TeenHQ: A Place All Their Own

“Age is foolish and forgetful when it underestimates youth.”

According to the wise Dumbledore in J.K. Rowling’s Harry and the Half-Blood Prince, youthful ambition and ingenuity is abundant. And at the Dr. Martin Luther King, Jr. Library in downtown San José, CA, that sentiment is present far beyond a book in the stacks. Youthful achievements are evident all over the mezzanine level of the library. That’s where you’ll find the TeenHQ, a new space exclusively created for and by 12-18 year olds.

Well, actually, you’ll only find it if you are a teen yourself. Aside from a handful of supervisory staff, no other adults are allowed in. Period.

With a commitment to providing a safe, comfortable environment to flourish, the San José Public Library developed this teens-only space to enable access to technology and innovative programs that would encourage them to become groundbreakers. And since the idea for the teen venue first took shape, local teens have been proving them right.

“Our librarians began recruiting at schools, talking to teachers, and asking for recommendations from parents who followed us on social media,” said Elizabeth Castañeda, Marketing & Communications Manager. “If it could help motivate kids to participate, we wanted to know about it.”

Area educators and administrators were also very thoughtful about the process. They conveyed what would resonate well with teens, pointing out challenges such as how to re-route teens that would rely on public transportation and how to provide bus passes to the TeenHQ.

Within weeks, King Library was able to create focus groups from an aspiring group of teens who showed great desire in becoming peer leaders. The participants were asked about everything that interested them—from what they shop for, to their favorite game and console, to their top book and music picks. Many had a penchant for interior design, with budding skills that served them well as they helped a consultant select every color palette and piece of furniture.

For a year, these teen recruits provided input on the kinds of programs they wanted, the giveaways they liked, and even the look of their own logo and its tagline: Be You at TeenHQ. On grand opening day, backed by elected officials and Bay Area partners, they were able to introduce their friends and peers to a collaborative space like no other. Architecturally, the TeenHQ is represented by a gamer lounge, makerspace, recording studio and hangout zone, but it is truly a great reflection of the ideas, collaboration and partnerships that are created there.

Many well-known Bay Area companies and individuals are so impressed with the TeenHQ, they have stepped up to mentor and support the teens. Microsoft Silicon Valley funded the entire recording studio. A local hip-hop artist agreed to do a special program to explain the dos and don’ts of creating music and record a song. A video game company is next on the docket, with a plan to help teens create their own games.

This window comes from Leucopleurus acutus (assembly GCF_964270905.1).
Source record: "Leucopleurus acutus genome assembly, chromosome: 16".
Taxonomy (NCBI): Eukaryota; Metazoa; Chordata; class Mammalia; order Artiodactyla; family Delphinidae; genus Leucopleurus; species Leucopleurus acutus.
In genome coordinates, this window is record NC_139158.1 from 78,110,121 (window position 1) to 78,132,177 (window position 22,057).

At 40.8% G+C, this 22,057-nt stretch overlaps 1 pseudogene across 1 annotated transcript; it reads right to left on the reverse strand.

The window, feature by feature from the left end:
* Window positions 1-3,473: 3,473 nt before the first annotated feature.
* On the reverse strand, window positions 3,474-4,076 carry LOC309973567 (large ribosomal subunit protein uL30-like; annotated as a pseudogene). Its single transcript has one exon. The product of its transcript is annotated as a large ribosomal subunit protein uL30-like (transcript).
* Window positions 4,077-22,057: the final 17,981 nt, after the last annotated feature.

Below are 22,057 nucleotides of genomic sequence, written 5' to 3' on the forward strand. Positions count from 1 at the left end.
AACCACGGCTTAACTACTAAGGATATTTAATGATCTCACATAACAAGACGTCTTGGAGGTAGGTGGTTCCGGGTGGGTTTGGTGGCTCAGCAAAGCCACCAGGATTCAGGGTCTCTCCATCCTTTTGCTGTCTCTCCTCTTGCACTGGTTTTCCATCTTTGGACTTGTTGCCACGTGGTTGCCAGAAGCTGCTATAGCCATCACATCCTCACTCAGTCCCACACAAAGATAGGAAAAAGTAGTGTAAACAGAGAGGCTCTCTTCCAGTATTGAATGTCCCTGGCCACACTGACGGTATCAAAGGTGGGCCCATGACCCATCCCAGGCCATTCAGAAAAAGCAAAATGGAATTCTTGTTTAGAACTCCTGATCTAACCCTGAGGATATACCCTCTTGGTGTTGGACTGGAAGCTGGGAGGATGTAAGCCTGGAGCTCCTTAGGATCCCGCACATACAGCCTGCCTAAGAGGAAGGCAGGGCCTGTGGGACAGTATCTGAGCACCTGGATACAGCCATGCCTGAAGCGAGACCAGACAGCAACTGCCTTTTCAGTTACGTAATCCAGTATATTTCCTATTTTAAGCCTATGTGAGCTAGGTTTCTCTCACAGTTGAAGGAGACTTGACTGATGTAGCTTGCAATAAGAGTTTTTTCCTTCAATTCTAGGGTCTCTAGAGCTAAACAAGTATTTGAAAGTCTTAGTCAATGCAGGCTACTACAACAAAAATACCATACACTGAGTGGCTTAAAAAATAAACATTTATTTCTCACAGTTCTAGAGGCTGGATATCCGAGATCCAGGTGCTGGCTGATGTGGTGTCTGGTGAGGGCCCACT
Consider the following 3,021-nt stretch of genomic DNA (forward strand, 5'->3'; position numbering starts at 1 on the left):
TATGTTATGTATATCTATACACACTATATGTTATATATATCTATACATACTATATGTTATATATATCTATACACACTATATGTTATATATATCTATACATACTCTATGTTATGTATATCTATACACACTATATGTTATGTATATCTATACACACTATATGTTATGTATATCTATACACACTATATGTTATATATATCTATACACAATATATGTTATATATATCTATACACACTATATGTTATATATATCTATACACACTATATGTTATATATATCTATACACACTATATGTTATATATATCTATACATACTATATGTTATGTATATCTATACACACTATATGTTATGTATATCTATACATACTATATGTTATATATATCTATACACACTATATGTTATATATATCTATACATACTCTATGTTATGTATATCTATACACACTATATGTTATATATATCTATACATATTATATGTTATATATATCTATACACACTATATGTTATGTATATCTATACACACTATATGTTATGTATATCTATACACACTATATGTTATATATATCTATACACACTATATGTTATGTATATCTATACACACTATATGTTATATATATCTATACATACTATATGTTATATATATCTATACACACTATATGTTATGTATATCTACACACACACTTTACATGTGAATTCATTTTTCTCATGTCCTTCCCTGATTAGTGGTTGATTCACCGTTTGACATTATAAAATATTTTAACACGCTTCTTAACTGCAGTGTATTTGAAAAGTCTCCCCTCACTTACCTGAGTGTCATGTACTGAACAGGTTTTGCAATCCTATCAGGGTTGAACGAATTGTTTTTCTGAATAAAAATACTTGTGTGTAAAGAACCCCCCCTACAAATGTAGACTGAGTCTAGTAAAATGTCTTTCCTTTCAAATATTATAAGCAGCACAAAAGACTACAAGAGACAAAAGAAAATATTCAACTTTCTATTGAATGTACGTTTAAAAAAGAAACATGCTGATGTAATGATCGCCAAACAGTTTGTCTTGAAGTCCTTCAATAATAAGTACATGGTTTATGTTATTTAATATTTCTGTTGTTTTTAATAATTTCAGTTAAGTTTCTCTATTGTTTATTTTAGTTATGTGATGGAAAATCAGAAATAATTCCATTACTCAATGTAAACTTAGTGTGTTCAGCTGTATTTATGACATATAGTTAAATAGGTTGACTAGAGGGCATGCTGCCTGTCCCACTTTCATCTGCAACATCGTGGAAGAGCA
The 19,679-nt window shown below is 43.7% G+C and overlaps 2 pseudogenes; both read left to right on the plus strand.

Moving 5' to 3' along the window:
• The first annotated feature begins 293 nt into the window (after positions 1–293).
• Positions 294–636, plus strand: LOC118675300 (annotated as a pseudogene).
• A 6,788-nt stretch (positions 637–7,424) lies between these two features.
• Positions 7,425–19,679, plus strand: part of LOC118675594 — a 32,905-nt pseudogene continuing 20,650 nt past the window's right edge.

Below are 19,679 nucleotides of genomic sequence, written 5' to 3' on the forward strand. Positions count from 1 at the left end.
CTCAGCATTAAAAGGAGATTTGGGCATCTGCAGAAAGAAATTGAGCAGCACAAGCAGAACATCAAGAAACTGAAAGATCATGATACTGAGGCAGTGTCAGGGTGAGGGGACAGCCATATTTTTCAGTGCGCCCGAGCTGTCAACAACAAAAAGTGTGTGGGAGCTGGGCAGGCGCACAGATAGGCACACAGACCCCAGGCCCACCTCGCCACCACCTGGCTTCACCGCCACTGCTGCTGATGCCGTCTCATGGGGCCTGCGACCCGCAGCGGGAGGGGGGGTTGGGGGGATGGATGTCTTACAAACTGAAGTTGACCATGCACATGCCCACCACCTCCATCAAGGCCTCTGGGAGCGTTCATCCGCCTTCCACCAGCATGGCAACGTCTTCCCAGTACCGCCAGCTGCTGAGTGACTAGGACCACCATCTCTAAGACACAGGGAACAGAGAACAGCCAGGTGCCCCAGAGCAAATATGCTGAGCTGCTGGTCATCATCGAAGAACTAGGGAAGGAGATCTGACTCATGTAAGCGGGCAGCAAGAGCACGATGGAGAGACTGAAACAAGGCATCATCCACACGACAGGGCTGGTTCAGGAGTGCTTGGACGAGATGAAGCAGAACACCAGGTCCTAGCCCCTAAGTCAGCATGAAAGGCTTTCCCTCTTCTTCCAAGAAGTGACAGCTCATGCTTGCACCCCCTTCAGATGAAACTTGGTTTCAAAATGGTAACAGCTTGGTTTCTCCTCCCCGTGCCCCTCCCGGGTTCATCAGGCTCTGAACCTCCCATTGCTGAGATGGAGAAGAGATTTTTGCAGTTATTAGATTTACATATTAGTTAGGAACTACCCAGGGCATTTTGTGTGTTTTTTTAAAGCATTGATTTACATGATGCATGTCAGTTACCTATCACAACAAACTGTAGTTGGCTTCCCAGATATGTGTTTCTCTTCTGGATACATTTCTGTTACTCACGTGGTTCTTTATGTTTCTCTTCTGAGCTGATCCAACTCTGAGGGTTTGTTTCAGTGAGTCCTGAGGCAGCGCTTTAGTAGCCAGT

“We are overwhelmed by the support adults and city leaders have shown,” said Nancy Macias, Public Information Rep for City of San José Public Library. “Adults just love it! It just goes to show, if your library truly has a passion for something, companies and organizations will provide the upstart. People see the value and are willing to make it happen.”

Already, the teen hub has become an incubator for musical talents and artists. It is not unusual to see adults and families admiring the five-panel mosaic mural hanging at the entrance to the center. Designed by students from the Latino College Preparatory Academy, the art piece represents different stages in life, and draws teens and families from all over the city. In fact, the installation is so admired, several individuals have asked to purchase it.

The marketing communications staff spent two months preparing all the outreach components to promote the TeenHQ grand opening in August last year. They approached schools and classrooms and found unique ways to encourage engagement, such as offering extra credit to attend, arranging a field trip, and even giving schools attendance credit for students who participated in a Saturday event.

The multi-lingual marketing campaign reached over 200,000 people, earned 84,000 social media impressions, and drew 400 opening day attendees. The San José Library received a John Cotton Dana Award and a $10,000 award in recognition of this outstanding public relations campaign.

Still in its first year, the TeenHQ offers events such as makerspace and recording studio trainings, game development club, open mic night, and a life skills academy that teaches good budgeting and money management skills. San José is already working to help extend its programming into 23 other branches. Each branch already has some form of a teen center. Now the library hopes to incorporate more resources and activities similar to those in the TeenHQ, making them accessible to youth in other parts of the city.

“These teens are our future. They will be the innovators. So we want to support them with the technology and tools now,” said Macias. “This is our time to educate them on the importance of libraries and create a chain reaction that instills real value as a substantial resource for the next generations.”

For more details about the San Jose Public Library TeenHQ, visit sjpl.org/teenhq.

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